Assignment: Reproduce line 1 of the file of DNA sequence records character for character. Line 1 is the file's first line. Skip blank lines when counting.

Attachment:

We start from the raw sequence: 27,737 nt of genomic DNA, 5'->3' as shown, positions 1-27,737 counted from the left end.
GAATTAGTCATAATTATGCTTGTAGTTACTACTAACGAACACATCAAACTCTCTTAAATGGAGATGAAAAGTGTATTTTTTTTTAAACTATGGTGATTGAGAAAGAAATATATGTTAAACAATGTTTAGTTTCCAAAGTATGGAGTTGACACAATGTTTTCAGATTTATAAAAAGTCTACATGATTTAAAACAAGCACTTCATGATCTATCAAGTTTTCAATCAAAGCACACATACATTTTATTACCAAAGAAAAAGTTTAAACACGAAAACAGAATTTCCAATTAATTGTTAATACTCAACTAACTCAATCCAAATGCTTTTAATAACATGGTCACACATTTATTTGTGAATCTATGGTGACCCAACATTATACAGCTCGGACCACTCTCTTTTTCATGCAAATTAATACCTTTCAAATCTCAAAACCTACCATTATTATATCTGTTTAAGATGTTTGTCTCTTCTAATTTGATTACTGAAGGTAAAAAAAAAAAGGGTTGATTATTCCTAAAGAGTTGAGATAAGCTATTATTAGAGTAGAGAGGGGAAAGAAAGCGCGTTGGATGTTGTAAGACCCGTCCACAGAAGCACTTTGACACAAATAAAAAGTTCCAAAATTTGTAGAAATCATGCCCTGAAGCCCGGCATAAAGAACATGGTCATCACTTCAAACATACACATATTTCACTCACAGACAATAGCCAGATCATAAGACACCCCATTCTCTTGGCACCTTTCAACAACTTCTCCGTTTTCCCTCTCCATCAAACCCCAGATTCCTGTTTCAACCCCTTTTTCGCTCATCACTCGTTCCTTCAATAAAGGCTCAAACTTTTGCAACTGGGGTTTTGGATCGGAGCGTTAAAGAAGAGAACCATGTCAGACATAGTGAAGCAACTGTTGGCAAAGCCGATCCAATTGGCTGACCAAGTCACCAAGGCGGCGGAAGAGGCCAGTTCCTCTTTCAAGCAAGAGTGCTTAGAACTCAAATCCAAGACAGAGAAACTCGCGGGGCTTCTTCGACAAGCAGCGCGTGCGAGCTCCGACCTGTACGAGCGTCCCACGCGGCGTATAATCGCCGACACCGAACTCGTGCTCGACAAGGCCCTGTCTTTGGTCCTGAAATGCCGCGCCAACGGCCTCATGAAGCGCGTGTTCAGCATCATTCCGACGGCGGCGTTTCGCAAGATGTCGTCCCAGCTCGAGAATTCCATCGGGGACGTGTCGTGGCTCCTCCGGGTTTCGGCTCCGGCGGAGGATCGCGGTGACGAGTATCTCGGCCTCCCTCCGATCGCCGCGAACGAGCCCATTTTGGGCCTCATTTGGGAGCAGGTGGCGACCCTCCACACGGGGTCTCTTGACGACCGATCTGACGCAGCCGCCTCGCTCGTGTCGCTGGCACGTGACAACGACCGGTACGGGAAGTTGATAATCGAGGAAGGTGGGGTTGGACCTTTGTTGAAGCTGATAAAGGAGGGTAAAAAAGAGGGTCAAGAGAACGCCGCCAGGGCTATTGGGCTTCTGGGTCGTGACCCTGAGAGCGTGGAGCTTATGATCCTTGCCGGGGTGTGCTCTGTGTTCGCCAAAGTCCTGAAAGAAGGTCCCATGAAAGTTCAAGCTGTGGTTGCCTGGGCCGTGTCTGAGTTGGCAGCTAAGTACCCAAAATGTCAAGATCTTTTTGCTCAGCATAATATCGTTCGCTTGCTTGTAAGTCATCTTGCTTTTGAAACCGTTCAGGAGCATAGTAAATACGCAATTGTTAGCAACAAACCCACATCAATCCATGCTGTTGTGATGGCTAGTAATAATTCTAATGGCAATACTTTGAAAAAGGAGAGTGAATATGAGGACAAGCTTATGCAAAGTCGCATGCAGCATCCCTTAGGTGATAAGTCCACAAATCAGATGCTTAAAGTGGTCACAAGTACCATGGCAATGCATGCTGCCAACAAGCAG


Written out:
We start from the raw sequence: 27,737 nt of genomic DNA, 5'->3' as shown, positions 1-27,737 counted from the left end.